We are responsible for the world in which we find ourselves, if only because we are the only sentient force which can change itJAMES A BALDWIN
At the time of year when thousands of children’s letters to Santa itemise the desires of youthful hearts, BLKOUT has also been articulating all we want, for Christmas and beyond. Unlike those children we will not be sending any missives to the North Pole, nor expecting a reindeer delivered, stocking-full in response. Our requests ask for gifts, but not from Santa – the gifts we are after are those of connection, care, and commitment from our friends, neighbours, peers, and siblings. After all, we have (often) been good boys!
Back in October, we shared our emerging plans to invest our collective energy, expertise and experience into launching our ‘Community Accelerator’ We have had some fascinating conversations about the potential of the suggested programme and are excited to be presenting proposals for partnership, funding and delivery to a wide range of leaders, changemakers, and innovators.
Developing the detail of what this set of social interventions might deliver, this short video returns to our ‘spirit guide’, Jason, a Black queer man. Ultimately, the impact of this work will be judged through the changes we make to our lives as a result. Engaging imagination of a better future, in this video, we present the Community Accelerator from the perspective of Jason – what difference could this work mean for him?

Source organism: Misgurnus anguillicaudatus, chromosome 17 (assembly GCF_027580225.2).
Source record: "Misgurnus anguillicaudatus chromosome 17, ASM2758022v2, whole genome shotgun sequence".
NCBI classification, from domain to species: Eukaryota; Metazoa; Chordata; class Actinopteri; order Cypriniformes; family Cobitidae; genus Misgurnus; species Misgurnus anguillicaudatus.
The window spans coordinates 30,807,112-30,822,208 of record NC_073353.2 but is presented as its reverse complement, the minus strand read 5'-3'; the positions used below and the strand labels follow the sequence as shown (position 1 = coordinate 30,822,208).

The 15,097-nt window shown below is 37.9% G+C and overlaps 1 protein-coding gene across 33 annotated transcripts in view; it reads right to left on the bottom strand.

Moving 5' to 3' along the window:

Jason. . . accelerated?
Our engagement with you over the years has taught us to focus on connection before content. In this spirit, rather than present a wish list of material goods, services, or particular talents, the request for those who would like to commit to acts of solidarity with Black queer men on our journey towards liberation, are less specific, and therefore more far ranging.
Through three deceptively simple requests we are emphasising the importance of relationships to the transformation that we seek to bring about together.
For our Black queer brothers, the three requests for support, are more challenging. They reflect the work we all need to undertake to heal, to make reparation, and to let go of the past to make way for future flourishings.
In this season for giving, I hope we can be generous enough to forgive that part of ourselves we see in each other and despise. We can find ourselves responding to our own failures to consistently attain the levels of #BlackExcellence set out for us in lives over-influenced by the constant scroll of social media fantasy. Being generous with ourselves first, may enable us to look more favourably on time spent in community with our Black queer siblings. The end of year is an ideal time to review how much more of our time and talents we might gainfully invest in #makingspaceforus and transforming our futures.